Banking and savings trends of 2020
The coronavirus crisis has been a challenging time for all and the banking and savings industry is no exception. The pandemic has led to heightened uncertainty for many, at both the personal and international level. Since the UK lockdown came into force at the end of March, many consumers have seen their finances change significantly – some unfortunately faced the uncertainty of furloughs or redundancy, whereas others were fortunate enough to have the increased opportunity to save. As a result, many people have had to look more carefully at the way they manage their money and look for new ways to stay on top of their finances.

Head of Savings at RCI Bank, Tafari Smith, discusses these trends and how they will affect our finances and money habits, as well as how you can make the most out of your money.


  1. The rise and rise of challenger savings banks

The speculation regarding a possible 0% or even negative Bank of England base rate means that more savers are shopping around and looking beyond the traditional incumbent banks in order to get a more competitive savings rate. Often called ‘challenger banks’ in the press, these online savings banks are covered by the FSCS, and in the case of RCI Bank usually focus entirely on offering high quality savings accounts.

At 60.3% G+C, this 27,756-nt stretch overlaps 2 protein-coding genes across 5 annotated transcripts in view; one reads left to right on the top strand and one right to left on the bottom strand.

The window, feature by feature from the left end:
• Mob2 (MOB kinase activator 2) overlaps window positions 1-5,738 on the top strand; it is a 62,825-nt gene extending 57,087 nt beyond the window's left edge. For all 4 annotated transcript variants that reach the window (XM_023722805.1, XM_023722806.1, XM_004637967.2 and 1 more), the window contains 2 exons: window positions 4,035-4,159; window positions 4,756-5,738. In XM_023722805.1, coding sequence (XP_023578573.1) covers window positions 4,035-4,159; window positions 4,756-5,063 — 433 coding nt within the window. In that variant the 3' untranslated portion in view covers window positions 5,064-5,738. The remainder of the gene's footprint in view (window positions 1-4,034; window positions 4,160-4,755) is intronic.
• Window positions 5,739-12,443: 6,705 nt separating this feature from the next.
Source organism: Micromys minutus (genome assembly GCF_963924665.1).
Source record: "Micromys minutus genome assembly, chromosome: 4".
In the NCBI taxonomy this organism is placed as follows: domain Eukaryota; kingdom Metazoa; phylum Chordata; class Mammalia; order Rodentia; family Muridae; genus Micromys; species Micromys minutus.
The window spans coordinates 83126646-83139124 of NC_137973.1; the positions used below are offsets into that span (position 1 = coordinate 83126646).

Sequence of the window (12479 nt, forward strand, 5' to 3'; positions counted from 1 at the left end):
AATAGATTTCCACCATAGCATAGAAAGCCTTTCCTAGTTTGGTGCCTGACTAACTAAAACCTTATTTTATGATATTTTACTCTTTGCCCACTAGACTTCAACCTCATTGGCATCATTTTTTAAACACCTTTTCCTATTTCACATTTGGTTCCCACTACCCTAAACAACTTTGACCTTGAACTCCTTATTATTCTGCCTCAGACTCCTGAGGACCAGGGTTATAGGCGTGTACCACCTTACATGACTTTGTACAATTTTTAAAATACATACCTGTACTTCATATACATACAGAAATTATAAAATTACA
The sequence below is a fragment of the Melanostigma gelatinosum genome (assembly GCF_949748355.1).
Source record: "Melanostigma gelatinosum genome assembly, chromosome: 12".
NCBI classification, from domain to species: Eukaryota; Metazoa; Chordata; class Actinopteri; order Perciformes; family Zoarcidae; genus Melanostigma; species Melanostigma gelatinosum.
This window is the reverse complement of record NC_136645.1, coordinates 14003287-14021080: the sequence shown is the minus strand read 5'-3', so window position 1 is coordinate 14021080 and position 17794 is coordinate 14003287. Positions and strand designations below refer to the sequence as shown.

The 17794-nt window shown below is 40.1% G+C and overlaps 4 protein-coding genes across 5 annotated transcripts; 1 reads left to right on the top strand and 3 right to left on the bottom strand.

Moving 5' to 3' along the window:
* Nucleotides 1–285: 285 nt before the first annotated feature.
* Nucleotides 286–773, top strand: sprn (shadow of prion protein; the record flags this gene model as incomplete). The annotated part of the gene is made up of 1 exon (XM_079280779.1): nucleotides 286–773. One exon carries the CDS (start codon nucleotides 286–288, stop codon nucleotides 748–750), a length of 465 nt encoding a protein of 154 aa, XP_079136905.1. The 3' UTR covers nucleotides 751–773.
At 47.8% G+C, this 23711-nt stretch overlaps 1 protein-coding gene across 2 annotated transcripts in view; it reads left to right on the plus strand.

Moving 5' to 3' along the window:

1. Fixed term products more popular than ever

Throughout the lockdown period, we saw a shift in savings behaviour for those with smaller and moderate savings balances. Our customers opened more fixed term products than ever as a way of locking away money for longer in order to get a better interest rate on their money.

  1. Importance of building an emergency fund

An emergency fund insures against life's unexpected expenses. Even as lockdown eases, we see that our customers are continuing to build their precautious savings. Having a robust emergency fund gives you peace of mind. Uncertainty over the coming months and years have many realising the importance of building up their own savings cushion, until there is more certainty about their finances.

  1. Micro savers

Micro savings is investing smaller amounts regularly, to make it easier to start saving. It can be one of the most realistic ways to begin saving as you can build your saving habits day by day by saving £1- £5 which will build up over time without you noticing. Consumers have found this way of saving more realistic and easier to manage over the last few months.



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